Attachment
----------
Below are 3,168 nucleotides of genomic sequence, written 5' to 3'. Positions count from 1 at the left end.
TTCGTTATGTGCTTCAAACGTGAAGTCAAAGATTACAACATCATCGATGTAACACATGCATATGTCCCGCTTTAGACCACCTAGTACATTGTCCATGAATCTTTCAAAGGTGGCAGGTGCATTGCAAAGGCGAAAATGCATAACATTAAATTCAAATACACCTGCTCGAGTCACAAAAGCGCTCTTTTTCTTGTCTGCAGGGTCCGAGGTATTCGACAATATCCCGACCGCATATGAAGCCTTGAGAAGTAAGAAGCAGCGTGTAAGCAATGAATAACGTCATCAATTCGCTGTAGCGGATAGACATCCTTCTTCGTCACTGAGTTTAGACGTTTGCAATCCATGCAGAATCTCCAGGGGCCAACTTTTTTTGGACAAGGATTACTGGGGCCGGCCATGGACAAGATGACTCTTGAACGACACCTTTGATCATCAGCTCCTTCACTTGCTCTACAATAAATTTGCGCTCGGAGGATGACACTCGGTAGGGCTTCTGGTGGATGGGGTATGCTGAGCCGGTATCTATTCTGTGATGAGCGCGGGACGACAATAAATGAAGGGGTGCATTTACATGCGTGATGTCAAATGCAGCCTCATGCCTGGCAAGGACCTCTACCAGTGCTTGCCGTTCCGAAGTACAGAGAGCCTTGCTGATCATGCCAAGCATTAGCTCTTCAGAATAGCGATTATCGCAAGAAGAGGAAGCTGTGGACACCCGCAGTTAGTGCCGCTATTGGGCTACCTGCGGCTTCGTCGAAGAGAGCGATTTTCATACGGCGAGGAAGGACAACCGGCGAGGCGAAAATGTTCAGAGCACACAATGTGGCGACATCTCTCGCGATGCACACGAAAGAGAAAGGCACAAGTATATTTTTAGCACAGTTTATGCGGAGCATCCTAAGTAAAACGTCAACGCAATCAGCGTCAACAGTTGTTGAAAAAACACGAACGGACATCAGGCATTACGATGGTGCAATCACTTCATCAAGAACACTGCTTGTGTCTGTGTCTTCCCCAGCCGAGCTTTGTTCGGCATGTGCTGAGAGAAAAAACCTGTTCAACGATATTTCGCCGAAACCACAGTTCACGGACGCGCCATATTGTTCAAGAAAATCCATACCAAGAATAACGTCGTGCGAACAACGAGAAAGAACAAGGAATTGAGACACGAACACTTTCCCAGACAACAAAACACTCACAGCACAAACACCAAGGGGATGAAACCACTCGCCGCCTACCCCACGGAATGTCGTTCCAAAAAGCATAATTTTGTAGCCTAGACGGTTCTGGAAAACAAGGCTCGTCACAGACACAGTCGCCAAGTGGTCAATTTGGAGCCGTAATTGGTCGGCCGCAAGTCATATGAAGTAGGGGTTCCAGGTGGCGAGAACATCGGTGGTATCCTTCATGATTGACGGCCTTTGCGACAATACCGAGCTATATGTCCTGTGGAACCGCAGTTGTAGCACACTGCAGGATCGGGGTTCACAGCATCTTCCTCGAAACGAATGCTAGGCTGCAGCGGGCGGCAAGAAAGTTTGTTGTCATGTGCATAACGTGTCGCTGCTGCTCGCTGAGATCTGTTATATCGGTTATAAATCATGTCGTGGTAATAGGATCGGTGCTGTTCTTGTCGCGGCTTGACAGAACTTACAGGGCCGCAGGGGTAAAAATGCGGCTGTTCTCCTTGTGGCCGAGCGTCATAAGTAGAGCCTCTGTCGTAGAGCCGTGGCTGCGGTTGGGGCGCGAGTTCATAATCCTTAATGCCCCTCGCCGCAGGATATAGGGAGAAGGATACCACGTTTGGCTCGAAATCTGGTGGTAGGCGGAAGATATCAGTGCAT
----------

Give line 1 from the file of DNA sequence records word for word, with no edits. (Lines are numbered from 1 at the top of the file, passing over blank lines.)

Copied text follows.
Below are 3,168 nucleotides of genomic sequence, written 5' to 3'. Positions count from 1 at the left end.